Artificial flower

from Wikipedia, the free encyclopedia
Bouquet of silk flowers
Artificial flowers made of wire and pearls

Artificial flowers are artificial plants reproduced from nature, the color, shape and texture of which can hardly be distinguished from their natural models in high-quality products today. Artificial flowers used for decorative purposes have been known since ancient times. There are artificial flowers made of plastics, paper, silk, wax, glass and other materials, as well as combinations of materials.


According to tradition, artificial flowers have been around for around 3000 years. The first written mention is derived from the Old Testament. In the first book of kings in the chapter "King Solomon and the Queen of Sheba " (10.1–13 EU ) it is mentioned that she used various, but not specified there, puzzles to check whether he was worthy of her. These puzzles were concretized in Christian legends of the Middle Ages. This is where artificial flowers come into play: A riddle addressed to Solomon is said to have been to find out which of twelve lilies are real and which are artificial. Since he could not tell the difference with the naked eye, King Solomon let bees into the room and observed which of the lilies they settle on. These were the real ones.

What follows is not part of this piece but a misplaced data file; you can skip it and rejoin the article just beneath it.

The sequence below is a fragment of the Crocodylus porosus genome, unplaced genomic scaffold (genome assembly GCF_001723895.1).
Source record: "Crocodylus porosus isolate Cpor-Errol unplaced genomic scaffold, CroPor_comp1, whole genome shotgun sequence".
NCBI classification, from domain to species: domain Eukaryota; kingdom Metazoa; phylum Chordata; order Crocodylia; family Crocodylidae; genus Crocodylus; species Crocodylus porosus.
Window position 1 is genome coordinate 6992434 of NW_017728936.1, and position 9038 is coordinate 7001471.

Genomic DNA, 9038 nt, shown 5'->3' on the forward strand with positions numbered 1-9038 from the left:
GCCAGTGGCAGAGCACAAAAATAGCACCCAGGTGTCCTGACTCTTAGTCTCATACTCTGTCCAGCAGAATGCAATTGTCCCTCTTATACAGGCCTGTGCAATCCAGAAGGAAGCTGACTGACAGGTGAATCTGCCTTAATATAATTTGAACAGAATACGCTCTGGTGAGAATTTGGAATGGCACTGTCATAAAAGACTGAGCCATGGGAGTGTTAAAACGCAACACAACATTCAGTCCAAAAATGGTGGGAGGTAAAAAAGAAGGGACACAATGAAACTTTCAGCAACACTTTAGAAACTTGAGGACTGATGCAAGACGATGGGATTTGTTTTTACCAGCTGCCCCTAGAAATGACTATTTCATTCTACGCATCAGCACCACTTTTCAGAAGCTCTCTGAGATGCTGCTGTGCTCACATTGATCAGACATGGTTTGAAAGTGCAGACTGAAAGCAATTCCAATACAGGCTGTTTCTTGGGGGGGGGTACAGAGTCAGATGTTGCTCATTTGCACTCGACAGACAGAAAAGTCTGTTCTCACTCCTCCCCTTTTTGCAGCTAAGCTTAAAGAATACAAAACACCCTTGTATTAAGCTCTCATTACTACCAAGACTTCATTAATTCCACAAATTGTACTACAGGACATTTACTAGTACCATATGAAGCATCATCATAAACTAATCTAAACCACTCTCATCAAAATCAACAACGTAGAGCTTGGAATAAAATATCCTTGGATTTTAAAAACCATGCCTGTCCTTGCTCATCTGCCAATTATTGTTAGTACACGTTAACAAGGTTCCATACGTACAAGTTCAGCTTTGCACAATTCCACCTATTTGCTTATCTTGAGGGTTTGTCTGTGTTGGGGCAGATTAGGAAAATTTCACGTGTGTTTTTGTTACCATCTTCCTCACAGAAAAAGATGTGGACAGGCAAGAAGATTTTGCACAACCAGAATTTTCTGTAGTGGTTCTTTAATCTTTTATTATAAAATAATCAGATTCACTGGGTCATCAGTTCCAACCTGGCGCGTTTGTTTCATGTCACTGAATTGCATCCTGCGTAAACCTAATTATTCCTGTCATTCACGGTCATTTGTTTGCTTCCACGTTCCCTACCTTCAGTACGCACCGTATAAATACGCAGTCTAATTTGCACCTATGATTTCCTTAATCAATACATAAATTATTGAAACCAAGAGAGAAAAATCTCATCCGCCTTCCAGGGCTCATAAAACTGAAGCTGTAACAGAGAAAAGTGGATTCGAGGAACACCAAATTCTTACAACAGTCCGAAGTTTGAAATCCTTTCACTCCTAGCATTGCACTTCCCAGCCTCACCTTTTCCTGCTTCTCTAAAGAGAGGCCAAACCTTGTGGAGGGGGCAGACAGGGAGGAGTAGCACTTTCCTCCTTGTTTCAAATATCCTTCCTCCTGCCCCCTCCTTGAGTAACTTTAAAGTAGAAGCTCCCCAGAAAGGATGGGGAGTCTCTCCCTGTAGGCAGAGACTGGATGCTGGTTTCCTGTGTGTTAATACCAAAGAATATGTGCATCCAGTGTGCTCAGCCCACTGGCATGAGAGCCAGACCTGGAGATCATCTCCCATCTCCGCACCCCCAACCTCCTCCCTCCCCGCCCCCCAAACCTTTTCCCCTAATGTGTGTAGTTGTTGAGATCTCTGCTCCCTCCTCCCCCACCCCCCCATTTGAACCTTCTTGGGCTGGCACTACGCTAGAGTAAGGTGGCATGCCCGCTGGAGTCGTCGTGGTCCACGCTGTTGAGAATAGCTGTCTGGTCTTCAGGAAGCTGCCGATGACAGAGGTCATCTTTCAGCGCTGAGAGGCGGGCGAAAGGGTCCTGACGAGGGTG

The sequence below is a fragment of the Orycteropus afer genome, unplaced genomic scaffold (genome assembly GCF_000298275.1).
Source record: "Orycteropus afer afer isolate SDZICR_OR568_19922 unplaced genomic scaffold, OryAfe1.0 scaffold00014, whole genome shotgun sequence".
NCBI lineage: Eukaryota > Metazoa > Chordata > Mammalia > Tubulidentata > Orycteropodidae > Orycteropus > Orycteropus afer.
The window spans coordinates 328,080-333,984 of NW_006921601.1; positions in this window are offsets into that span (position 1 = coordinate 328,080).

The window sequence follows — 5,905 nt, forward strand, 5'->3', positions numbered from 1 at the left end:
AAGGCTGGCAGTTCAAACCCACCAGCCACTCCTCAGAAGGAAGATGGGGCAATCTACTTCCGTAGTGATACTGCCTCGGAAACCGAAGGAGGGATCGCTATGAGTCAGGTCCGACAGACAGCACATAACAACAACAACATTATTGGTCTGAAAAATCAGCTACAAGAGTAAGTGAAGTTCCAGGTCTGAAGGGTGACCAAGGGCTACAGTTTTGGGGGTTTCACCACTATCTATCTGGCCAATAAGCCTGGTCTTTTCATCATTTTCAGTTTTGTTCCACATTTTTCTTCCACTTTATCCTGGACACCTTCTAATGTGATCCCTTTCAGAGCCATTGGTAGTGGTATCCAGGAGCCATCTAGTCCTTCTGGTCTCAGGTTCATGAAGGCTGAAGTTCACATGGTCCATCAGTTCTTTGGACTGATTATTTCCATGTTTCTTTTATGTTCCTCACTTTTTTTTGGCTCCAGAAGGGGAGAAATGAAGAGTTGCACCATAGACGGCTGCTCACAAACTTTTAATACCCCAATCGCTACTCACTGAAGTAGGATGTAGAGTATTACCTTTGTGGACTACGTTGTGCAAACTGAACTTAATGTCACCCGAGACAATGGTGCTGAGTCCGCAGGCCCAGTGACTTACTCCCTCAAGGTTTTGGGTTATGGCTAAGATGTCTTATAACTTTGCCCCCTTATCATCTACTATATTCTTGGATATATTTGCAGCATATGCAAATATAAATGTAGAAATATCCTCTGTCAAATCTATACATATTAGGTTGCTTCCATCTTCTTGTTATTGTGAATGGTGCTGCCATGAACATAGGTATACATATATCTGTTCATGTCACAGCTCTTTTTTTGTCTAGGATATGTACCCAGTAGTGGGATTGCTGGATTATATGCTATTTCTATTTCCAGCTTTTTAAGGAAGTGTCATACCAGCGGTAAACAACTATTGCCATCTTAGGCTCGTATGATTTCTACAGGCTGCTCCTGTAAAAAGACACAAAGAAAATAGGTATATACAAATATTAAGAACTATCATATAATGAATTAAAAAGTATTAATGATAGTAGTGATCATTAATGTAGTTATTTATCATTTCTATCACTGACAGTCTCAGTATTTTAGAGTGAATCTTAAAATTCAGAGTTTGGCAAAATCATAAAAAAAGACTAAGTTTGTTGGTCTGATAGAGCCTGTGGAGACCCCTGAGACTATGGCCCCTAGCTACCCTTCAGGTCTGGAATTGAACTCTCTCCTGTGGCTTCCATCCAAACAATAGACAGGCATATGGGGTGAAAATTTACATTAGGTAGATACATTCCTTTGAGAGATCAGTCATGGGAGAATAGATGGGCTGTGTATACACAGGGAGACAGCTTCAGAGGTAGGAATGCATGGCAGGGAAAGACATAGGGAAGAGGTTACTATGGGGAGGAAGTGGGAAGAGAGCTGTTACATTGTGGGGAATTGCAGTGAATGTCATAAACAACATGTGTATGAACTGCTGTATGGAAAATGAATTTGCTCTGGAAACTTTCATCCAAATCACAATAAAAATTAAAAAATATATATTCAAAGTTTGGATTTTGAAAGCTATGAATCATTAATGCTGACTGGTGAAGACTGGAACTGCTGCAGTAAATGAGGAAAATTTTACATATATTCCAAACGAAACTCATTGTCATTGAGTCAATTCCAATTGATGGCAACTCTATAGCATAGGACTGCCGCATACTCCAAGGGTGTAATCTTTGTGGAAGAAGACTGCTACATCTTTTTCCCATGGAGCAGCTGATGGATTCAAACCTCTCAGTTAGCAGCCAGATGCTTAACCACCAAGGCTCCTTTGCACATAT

In ancient Greece and the Roman Empire, making wreaths was a recognized trade. In order for the wreaths to retain their natural appearance even when fresh flowers are in bloom, the wreath weavers also woven immortelles, wintergreens or wax flowers into them.

The Roman historian Pliny reports of precious wreaths with flowers made of papyrus bark and silk, imported from Egypt. They were also scented. The possession of silk flowers or artificial flowers, which were deceptively similar to natural flowers, may have long been restricted to the particularly wealthy section of the population. It can be assumed that with the fall of the Roman Empire, the art of making silk flowers and artificial flowers was almost forgotten.

Middle Ages, Renaissance

With the spread of Christianity and the associated veneration of Mary and the saints, the need arose in the monasteries and churches of Europe to decorate altars and images of saints with flowers as a symbol of special veneration and praise.